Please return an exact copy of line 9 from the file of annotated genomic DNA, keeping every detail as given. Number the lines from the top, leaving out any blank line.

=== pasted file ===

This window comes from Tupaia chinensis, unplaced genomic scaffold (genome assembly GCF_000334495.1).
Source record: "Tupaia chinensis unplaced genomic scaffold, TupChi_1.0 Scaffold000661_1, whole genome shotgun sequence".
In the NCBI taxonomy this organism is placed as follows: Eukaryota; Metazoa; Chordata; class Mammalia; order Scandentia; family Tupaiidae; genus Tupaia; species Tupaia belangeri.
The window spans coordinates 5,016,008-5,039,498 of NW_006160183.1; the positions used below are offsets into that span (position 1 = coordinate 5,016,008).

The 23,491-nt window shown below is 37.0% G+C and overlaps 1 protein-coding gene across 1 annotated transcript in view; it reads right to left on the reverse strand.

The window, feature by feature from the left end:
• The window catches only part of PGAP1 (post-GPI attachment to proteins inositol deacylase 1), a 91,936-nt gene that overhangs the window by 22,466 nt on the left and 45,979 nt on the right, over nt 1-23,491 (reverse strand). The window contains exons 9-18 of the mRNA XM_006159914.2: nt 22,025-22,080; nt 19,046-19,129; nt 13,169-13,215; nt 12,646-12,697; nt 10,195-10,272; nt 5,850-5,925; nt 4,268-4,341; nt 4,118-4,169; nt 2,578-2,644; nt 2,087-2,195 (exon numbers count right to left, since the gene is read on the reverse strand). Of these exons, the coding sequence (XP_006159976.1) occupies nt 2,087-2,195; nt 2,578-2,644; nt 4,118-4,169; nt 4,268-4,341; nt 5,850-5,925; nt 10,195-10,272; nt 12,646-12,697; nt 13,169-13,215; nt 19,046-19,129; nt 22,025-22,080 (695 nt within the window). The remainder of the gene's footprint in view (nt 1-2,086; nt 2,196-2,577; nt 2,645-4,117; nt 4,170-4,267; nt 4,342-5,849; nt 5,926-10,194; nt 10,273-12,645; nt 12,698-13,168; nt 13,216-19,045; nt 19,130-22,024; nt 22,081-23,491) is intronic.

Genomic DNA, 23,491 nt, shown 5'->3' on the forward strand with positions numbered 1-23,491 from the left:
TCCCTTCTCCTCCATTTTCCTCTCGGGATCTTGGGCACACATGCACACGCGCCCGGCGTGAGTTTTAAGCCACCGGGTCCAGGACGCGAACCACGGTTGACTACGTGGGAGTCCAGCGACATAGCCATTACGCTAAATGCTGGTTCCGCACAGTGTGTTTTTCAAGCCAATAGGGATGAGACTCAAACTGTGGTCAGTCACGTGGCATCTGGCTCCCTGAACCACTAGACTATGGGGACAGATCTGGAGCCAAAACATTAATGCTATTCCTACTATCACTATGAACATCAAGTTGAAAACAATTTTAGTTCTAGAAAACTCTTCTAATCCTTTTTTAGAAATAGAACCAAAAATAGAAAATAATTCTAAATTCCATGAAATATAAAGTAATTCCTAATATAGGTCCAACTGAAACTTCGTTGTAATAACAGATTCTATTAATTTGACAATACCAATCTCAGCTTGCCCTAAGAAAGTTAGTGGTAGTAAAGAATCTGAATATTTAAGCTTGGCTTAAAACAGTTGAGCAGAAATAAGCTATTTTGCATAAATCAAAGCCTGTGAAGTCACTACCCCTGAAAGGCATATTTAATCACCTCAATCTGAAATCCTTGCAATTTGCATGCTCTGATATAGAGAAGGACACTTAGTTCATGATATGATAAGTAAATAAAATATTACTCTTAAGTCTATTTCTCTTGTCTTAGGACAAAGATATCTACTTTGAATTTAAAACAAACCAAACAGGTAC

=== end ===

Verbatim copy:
TCCCTTCTCCTCCATTTTCCTCTCGGGATCTTGGGCACACATGCACACGCGCCCGGCGTGAGTTTTAAGCCACCGGGTCCAGGACGCGAACCACGGTTGACTACGTGGGAGTCCAGCGACATAGCCATTACGCTAAATGCTGGTTCCGCACAGTGTGTTTTTCAAGCCAATAGGGATGAGACTCAAACTGTGGTCAGTCACGTGGCATCTGGCTCCCTGAACCACTAGACTATGGGGACAGATCTGGAGCCAAAACATTAATGCTATTCCTACTATCACTATGAACATCAAGTTGAAAACAATTTTAGTTCTAGAAAACTCTTCTAATCCTTTTTTAGAAATAGAACCAAAAATAGAAAATAATTCTAAATTCCATGAAATATAAAGTAATTCCTAATATAGGTCCAACTGAAACTTCGTTGTAATAACAGATTCTATTAATTTGACAATACCAATCTCAGCTTGCCCTAAGAAAGTTAGTGGTAGTAAAGAATCTGAATATTTAAGCTTGGCTTAAAACAGTTGAGCAGAAATAAGCTATTTTGCATAAATCAAAGCCTGTGAAGTCACTACCCCTGAAAGGCATATTTAATCACCTCAATCTGAAATCCTTGCAATTTGCATGCTCTGATATAGAGAAGGACACTTAGTTCATGATATGATAAGTAAATAAAATATTACTCTTAAGTCTATTTCTCTTGTCTTAGGACAAAGATATCTACTTTGAATTTAAAACAAACCAAACAGGTAC